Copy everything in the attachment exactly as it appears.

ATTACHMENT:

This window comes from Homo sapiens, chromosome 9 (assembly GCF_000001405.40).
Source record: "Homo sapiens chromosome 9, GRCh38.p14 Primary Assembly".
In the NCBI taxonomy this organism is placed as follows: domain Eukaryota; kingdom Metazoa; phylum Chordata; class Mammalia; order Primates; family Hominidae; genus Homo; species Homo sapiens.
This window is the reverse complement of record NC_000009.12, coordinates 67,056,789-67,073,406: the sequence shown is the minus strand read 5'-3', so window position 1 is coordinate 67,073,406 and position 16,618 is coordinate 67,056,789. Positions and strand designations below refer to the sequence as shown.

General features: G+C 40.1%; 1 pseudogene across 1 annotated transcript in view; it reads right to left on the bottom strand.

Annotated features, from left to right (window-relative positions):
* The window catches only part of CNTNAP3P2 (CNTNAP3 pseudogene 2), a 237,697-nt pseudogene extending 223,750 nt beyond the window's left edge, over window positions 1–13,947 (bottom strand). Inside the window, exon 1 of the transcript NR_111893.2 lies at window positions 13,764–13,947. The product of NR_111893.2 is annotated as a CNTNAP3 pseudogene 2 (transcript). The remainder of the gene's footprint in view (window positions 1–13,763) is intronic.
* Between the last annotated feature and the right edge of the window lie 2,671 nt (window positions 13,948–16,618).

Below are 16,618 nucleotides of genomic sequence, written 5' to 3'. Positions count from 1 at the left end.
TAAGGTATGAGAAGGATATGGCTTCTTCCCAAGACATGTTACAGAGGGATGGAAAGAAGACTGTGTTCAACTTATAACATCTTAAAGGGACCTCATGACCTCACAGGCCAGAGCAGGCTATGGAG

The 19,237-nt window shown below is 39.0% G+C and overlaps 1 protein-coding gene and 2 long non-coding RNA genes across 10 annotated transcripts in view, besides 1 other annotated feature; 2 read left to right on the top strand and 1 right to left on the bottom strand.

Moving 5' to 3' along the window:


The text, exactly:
This window comes from Homo sapiens, chromosome 9 (assembly GCF_000001405.40).
Source record: "Homo sapiens chromosome 9, GRCh38.p14 Primary Assembly".
In the NCBI taxonomy this organism is placed as follows: domain Eukaryota; kingdom Metazoa; phylum Chordata; class Mammalia; order Primates; family Hominidae; genus Homo; species Homo sapiens.
This window is the reverse complement of record NC_000009.12, coordinates 67,056,789-67,073,406: the sequence shown is the minus strand read 5'-3', so window position 1 is coordinate 67,073,406 and position 16,618 is coordinate 67,056,789. Positions and strand designations below refer to the sequence as shown.

General features: G+C 40.1%; 1 pseudogene across 1 annotated transcript in view; it reads right to left on the bottom strand.

Annotated features, from left to right (window-relative positions):
* The window catches only part of CNTNAP3P2 (CNTNAP3 pseudogene 2), a 237,697-nt pseudogene extending 223,750 nt beyond the window's left edge, over window positions 1–13,947 (bottom strand). Inside the window, exon 1 of the transcript NR_111893.2 lies at window positions 13,764–13,947. The product of NR_111893.2 is annotated as a CNTNAP3 pseudogene 2 (transcript). The remainder of the gene's footprint in view (window positions 1–13,763) is intronic.
* Between the last annotated feature and the right edge of the window lie 2,671 nt (window positions 13,948–16,618).

Below are 16,618 nucleotides of genomic sequence, written 5' to 3'. Positions count from 1 at the left end.
TAAGGTATGAGAAGGATATGGCTTCTTCCCAAGACATGTTACAGAGGGATGGAAAGAAGACTGTGTTCAACTTATAACATCTTAAAGGGACCTCATGACCTCACAGGCCAGAGCAGGCTATGGAG

The 19,237-nt window shown below is 39.0% G+C and overlaps 1 protein-coding gene and 2 long non-coding RNA genes across 10 annotated transcripts in view, besides 1 other annotated feature; 2 read left to right on the top strand and 1 right to left on the bottom strand.

Moving 5' to 3' along the window: